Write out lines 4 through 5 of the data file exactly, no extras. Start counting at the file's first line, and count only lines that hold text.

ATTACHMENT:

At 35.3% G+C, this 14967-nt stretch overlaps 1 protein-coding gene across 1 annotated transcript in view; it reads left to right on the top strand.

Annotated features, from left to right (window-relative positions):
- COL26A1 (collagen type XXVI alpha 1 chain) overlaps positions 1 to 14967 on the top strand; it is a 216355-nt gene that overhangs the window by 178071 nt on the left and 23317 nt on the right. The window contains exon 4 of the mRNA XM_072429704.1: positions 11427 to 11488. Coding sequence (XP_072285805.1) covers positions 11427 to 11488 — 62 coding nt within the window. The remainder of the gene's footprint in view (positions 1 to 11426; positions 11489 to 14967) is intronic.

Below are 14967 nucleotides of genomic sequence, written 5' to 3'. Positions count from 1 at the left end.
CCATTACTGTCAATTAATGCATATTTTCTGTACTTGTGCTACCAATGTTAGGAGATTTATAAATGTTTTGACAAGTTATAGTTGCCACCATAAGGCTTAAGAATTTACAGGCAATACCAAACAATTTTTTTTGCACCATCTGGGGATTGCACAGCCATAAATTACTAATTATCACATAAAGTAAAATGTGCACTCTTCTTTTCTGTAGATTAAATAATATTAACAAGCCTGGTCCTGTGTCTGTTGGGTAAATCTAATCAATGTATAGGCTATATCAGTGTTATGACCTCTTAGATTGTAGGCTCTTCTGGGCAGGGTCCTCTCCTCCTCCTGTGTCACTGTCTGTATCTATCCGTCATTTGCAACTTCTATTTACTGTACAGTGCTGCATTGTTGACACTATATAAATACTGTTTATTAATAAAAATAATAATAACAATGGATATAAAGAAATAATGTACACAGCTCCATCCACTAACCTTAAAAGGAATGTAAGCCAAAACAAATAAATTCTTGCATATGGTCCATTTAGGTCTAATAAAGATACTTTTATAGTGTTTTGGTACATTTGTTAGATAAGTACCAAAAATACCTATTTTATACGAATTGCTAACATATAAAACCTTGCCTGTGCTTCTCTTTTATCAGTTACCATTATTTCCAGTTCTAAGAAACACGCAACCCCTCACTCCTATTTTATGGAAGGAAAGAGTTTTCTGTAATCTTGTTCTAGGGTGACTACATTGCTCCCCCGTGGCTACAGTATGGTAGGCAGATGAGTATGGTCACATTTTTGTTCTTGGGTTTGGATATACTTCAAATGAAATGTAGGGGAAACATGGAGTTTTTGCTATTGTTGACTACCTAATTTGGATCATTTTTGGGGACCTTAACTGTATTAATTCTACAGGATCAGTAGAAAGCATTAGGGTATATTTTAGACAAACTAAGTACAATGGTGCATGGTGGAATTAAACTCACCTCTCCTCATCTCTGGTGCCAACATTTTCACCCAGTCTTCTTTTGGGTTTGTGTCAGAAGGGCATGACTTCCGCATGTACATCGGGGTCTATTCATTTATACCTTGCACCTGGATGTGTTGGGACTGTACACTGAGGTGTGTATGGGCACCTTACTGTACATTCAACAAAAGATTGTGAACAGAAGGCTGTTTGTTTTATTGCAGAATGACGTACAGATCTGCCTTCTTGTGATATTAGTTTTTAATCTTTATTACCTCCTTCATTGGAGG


Below are 14967 nucleotides of genomic sequence, written 5' to 3'. Positions count from 1 at the left end.
CCATTACTGTCAATTAATGCATATTTTCTGTACTTGTGCTACCAATGTTAGGAGATTTATAAATGTTTTGACAAGTTATAGTTGCCACCATAAGGCTTAAGAATTTACAGGCAATACCAAACAATTTTTTTTGCACCATCTGGGGATTGCACAGCCATAAATTACTAATTATCACATAAAGTAAAATGTGCACTCTTCTTTTCTGTAGATTAAATAATATTAACAAGCCTGGTCCTGTGTCTGTTGGGTAAATCTAATCAATGTATAGGCTATATCAGTGTTATGACCTCTTAGATTGTAGGCTCTTCTGGGCAGGGTCCTCTCCTCCTCCTGTGTCACTGTCTGTATCTATCCGTCATTTGCAACTTCTATTTACTGTACAGTGCTGCATTGTTGACACTATATAAATACTGTTTATTAATAAAAATAATAATAACAATGGATATAAAGAAATAATGTACACAGCTCCATCCACTAACCTTAAAAGGAATGTAAGCCAAAACAAATAAATTCTTGCATATGGTCCATTTAGGTCTAATAAAGATACTTTTATAGTGTTTTGGTACATTTGTTAGATAAGTACCAAAAATACCTATTTTATACGAATTGCTAACATATAAAACCTTGCCTGTGCTTCTCTTTTATCAGTTACCATTATTTCCAGTTCTAAGAAACACGCAACCCCTCACTCCTATTTTATGGAAGGAAAGAGTTTTCTGTAATCTTGTTCTAGGGTGACTACATTGCTCCCCCGTGGCTACAGTATGGTAGGCAGATGAGTATGGTCACATTTTTGTTCTTGGGTTTGGATATACTTCAAATGAAATGTAGGGGAAACATGGAGTTTTTGCTATTGTTGACTACCTAATTTGGATCATTTTTGGGGACCTTAACTGTATTAATTCTACAGGATCAGTAGAAAGCATTAGGGTATATTTTAGACAAACTAAGTACAATGGTGCATGGTGGAATTAAACTCACCTCTCCTCATCTCTGGTGCCAACATTTTCACCCAGTCTTCTTTTGGGTTTGTGTCAGAAGGGCATGACTTCCGCATGTACATCGGGGTCTATTCATTTATACCTTGCACCTGGATGTGTTGGGACTGTACACTGAGGTGTGTATGGGCACCTTACTGTACATTCAACAAAAGATTGTGAACAGAAGGCTGTTTGTTTTATTGCAGAATGACGTACAGATCTGCCTTCTTGTGATATTAGTTTTTAATCTTTATTACCTCCTTCATTGGAGG